While overall prices are still running hot, consumer inflation slowed to 7.1% in November, providing a better-than-expected result ahead of the Federal Reserve’s 2-day meeting. The Bureau of Labor Statistics data released Tuesday beat the 7.3% economists expected and was significantly down from October’s 7.7% report.
In fact, November’s rise is the smallest 12-month increase since December 2021 and the second month in a row inflation cooled more than expected. For the month, prices rose just 0.1% for overall consumer prices and 0.2% for core consumer prices, which strip out food and energy. Core consumer prices are up 6% on the year.
Energy prices continue its fall, the sector is down 1.6% on the month. Food across the board climbed 0.5% on the month, the slowest monthly increase since last year.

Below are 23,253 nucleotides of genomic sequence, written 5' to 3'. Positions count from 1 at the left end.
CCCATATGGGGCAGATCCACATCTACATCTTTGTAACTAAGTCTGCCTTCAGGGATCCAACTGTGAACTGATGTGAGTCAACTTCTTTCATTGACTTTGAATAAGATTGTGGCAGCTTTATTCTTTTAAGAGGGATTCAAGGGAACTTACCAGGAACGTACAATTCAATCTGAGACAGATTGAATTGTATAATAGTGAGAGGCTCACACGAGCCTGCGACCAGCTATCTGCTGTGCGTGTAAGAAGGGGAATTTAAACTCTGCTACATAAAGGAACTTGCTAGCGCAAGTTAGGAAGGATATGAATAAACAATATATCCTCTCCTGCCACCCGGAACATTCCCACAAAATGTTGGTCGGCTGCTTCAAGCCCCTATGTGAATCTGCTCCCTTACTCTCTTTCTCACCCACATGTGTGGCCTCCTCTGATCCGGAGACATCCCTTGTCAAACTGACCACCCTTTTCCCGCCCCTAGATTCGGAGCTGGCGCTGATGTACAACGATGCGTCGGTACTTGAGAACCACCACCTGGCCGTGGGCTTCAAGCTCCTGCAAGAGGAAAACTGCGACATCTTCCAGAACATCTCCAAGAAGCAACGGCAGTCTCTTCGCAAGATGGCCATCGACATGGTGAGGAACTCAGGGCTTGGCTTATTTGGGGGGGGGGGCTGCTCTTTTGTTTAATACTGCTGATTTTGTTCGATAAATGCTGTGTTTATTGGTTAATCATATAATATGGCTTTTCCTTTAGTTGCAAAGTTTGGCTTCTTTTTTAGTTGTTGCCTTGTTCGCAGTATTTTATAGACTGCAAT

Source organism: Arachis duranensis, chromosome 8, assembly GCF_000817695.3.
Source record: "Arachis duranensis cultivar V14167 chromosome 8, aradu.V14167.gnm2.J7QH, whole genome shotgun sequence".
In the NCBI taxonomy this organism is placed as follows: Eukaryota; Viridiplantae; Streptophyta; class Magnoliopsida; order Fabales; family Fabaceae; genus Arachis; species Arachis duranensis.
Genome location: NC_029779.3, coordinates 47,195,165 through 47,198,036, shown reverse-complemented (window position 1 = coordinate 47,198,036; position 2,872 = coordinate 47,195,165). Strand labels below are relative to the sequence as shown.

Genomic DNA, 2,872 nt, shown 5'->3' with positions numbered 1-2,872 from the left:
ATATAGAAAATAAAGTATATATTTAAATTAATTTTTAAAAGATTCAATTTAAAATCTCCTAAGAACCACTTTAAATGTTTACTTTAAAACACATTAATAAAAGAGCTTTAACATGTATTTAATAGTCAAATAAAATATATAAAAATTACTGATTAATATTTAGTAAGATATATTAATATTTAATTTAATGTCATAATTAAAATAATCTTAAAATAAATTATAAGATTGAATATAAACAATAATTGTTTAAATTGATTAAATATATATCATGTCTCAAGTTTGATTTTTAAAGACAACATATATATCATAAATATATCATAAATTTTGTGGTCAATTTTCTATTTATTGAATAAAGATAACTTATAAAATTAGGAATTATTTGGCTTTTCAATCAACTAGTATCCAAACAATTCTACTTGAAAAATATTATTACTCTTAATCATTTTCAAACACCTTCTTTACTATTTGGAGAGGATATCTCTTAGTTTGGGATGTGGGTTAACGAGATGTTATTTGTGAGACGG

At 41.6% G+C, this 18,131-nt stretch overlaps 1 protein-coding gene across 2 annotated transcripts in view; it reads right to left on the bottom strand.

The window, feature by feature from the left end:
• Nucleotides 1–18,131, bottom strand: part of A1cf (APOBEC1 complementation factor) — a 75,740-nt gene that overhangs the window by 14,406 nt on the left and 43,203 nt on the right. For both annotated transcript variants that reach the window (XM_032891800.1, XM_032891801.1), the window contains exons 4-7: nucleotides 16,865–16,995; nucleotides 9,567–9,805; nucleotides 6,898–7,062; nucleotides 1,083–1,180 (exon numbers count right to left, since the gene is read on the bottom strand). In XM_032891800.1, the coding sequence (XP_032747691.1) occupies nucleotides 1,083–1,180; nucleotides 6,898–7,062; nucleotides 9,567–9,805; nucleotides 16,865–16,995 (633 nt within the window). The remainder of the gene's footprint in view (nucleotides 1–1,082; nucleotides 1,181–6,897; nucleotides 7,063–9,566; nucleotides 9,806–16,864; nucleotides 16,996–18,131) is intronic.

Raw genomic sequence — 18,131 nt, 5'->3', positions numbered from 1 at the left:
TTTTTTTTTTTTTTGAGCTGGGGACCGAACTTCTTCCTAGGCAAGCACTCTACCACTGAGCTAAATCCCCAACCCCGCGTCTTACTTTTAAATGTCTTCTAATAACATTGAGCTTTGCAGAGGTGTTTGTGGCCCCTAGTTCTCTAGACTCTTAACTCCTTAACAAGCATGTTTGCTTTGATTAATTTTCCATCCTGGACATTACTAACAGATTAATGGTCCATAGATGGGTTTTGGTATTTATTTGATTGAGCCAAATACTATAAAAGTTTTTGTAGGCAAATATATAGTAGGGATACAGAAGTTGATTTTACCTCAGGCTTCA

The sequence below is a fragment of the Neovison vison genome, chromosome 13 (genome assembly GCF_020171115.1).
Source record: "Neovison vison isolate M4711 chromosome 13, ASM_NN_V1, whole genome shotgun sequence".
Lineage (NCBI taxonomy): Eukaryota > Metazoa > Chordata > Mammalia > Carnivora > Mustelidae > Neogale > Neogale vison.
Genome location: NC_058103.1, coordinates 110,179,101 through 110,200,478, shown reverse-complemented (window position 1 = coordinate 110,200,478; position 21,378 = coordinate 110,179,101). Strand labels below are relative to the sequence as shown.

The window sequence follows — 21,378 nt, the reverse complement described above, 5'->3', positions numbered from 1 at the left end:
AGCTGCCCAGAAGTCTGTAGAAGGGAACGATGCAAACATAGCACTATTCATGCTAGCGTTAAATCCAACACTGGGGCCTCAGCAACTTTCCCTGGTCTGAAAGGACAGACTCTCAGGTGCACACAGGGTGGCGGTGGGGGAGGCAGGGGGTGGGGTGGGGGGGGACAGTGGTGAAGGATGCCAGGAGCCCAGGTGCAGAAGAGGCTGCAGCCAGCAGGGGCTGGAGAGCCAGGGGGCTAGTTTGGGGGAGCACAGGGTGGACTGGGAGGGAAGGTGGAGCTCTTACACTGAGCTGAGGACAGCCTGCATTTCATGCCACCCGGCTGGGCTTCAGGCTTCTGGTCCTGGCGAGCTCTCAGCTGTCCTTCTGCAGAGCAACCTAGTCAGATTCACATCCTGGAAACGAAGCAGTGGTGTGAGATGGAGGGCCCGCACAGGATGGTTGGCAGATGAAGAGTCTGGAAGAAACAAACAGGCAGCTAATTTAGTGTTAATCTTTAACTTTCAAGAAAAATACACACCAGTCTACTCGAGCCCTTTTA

Used cars are actually cheaper now than they were a year ago, down 3.3% on the year. It is the only category to notch an annual decline as monthly prices have fallen for five straight months.
However, housing is still climbing. The shelter index ticked up to a 7.1% increase for the year, up from 6.9% in October.
The BLS data comes out as the Federal Reserve kicks off its 2-day Open Market Committee meeting Tuesday morning. On Wednesday, Federal Reserve Chair Jerome Powell is widely expected to announce a 50-basis point hike in the benchmark interest rate, bringing the federal funds rate to a target range of 4.25% to 4.5%.
After hiking the benchmark rate by 75 basis points for the fourth straight meeting in November, Powell hinted at slowing the pace of rate hikes at the next meeting. Still, pressure for the Fed to initiate a pivot in its rate hike campaign is seemingly fruitless.
“We still have some ways to go,” Powell said following the November meeting. “Incoming data since our last meeting suggest that the ultimate level of interest rates will be higher than previously expected.”